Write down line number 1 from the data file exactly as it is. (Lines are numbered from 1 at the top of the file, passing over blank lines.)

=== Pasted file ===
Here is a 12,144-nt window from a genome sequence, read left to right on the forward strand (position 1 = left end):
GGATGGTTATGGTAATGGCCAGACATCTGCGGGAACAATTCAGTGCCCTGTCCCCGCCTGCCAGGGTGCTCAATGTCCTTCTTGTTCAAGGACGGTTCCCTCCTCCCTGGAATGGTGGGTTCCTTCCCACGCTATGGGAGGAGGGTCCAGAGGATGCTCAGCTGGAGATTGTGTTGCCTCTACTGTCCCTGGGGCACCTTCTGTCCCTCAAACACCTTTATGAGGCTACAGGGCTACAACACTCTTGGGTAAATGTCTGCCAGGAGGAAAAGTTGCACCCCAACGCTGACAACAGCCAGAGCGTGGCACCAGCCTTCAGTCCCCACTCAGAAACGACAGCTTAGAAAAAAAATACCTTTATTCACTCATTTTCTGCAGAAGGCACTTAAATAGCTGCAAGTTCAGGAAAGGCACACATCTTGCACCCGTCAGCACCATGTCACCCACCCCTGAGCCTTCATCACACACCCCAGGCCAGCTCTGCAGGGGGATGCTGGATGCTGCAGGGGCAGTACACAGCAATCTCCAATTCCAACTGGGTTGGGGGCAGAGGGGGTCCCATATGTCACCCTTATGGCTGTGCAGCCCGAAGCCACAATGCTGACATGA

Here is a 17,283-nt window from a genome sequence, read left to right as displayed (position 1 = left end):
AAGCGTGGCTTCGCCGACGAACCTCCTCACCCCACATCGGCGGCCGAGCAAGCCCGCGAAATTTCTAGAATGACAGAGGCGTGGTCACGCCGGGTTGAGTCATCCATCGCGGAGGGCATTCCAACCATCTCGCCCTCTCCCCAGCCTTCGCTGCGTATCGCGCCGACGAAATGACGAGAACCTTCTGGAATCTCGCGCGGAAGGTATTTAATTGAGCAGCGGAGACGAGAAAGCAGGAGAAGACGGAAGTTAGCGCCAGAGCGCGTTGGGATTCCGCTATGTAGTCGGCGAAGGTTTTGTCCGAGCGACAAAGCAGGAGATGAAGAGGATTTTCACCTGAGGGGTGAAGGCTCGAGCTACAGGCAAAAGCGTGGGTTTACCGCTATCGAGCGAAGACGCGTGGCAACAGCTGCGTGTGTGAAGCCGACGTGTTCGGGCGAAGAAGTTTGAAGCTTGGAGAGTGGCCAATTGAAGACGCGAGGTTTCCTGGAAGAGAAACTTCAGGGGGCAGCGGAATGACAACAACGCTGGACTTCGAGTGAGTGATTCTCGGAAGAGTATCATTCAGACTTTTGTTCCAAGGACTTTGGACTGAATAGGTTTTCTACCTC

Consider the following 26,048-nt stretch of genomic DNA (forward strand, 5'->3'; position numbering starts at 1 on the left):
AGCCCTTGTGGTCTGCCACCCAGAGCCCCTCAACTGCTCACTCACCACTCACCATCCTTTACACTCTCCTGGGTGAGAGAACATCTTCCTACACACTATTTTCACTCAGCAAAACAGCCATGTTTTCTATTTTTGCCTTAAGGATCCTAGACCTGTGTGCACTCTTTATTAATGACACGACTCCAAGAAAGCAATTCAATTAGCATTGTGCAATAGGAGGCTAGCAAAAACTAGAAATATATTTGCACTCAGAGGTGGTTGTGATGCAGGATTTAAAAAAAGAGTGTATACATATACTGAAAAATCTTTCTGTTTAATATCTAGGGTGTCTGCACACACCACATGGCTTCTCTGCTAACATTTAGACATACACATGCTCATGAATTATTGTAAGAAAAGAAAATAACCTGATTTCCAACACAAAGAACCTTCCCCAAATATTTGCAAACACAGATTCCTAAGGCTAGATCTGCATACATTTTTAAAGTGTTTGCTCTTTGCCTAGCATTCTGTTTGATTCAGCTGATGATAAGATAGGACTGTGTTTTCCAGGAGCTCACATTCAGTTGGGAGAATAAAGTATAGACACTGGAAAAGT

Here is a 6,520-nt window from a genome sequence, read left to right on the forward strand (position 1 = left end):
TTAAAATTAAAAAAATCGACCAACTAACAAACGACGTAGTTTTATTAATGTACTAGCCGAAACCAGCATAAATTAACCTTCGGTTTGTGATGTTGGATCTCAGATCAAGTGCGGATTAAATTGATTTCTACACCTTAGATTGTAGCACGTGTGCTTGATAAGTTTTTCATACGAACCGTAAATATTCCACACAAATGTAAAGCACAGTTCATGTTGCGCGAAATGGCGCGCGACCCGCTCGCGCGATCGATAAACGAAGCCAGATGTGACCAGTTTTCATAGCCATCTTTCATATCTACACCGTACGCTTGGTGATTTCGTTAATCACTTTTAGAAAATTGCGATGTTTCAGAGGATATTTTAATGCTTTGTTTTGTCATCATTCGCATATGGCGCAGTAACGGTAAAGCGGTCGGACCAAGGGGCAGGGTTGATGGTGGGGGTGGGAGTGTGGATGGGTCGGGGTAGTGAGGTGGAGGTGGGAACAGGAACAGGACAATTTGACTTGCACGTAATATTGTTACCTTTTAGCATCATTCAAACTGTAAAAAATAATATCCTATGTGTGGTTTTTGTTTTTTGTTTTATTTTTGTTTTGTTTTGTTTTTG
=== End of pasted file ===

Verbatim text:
Here is a 12,144-nt window from a genome sequence, read left to right on the forward strand (position 1 = left end):